Risk of blood clots remains for almost a year after COVID-19 infection, study suggests
Press release issued: 20 September 2022
COVID-19 infection increases the risk of potentially life-threatening blood clots for at least 49 weeks, according to a new study of health records of 48 million unvaccinated adults from the first wave of the pandemic.
The findings suggest that the COVID-19 pandemic may have led to an additional 10,500 cases of heart attacks, strokes and other blood clot complications such as deep vein thrombosis in England and Wales in 2020 alone, although the excess risk to individuals remains small and reduces over time.
The research – involving a large team of researchers led by the Universities of Bristol, Cambridge, and Edinburgh, and Swansea University – shows that people with only mild or moderate disease were also affected. The authors suggest that preventive strategies, such as giving high-risk patients medication to lower blood pressure, could help reduce cases of serious clots.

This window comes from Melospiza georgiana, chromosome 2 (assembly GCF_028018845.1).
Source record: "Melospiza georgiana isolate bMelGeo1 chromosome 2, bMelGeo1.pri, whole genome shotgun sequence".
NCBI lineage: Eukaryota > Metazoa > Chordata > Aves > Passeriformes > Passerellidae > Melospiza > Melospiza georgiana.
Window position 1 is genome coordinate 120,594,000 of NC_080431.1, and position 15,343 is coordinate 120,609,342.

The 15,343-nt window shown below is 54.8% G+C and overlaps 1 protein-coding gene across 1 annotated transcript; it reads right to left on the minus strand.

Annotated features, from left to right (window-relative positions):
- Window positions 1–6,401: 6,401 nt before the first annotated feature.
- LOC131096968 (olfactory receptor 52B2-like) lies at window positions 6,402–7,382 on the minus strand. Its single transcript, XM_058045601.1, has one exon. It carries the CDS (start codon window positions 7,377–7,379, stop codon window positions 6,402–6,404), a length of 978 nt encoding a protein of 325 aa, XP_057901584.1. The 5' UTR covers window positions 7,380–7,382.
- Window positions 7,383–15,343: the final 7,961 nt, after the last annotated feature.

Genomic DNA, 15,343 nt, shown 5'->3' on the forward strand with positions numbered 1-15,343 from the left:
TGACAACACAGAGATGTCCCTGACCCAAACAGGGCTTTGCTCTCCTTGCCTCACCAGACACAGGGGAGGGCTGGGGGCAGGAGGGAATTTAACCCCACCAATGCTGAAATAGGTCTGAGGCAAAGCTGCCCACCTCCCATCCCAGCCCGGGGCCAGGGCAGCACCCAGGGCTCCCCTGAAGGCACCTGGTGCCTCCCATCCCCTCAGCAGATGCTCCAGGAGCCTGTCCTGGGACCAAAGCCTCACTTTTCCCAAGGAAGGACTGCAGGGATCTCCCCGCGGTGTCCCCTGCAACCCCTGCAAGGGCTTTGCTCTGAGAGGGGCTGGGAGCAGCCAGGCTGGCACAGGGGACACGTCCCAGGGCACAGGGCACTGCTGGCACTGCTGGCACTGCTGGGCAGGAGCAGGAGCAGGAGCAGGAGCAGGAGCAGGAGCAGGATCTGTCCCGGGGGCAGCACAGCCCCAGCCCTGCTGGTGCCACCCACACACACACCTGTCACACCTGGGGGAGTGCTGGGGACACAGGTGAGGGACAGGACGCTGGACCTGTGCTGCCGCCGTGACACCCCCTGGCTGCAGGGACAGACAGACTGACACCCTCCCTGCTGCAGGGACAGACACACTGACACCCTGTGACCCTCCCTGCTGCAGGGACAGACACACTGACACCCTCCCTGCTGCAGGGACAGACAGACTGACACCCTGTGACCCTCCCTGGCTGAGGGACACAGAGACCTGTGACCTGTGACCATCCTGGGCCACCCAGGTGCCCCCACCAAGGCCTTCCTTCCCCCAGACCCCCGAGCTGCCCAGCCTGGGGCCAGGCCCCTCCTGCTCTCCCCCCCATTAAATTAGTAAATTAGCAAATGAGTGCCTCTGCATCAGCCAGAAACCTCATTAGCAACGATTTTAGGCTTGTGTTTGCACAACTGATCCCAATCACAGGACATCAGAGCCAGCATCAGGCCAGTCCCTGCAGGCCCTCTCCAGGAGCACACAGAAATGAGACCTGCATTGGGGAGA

Researchers studied de-identified electronic health records across the whole population of England and Wales from January to December 2020 to compare the risk of blood clots after COVID-19 with the risk at other times. Data were accessed securely and safely via the NHS Digital Trusted Research Environment for England, and the SAIL Databank for Wales.
In the first week after a COVID-19 diagnosis, people were 21 times more likely to have a heart attack or stroke, conditions which are mainly caused by blood clots blocking arteries. This dropped to 3.9 times more likely after 4 weeks.
‘Association of COVID-19 with major arterial and venous thrombotic diseases: a population-wide cohort study of 48 million adults in England and Wales’ by Jonathan A.C. Sterne et al. in Circulation [open access]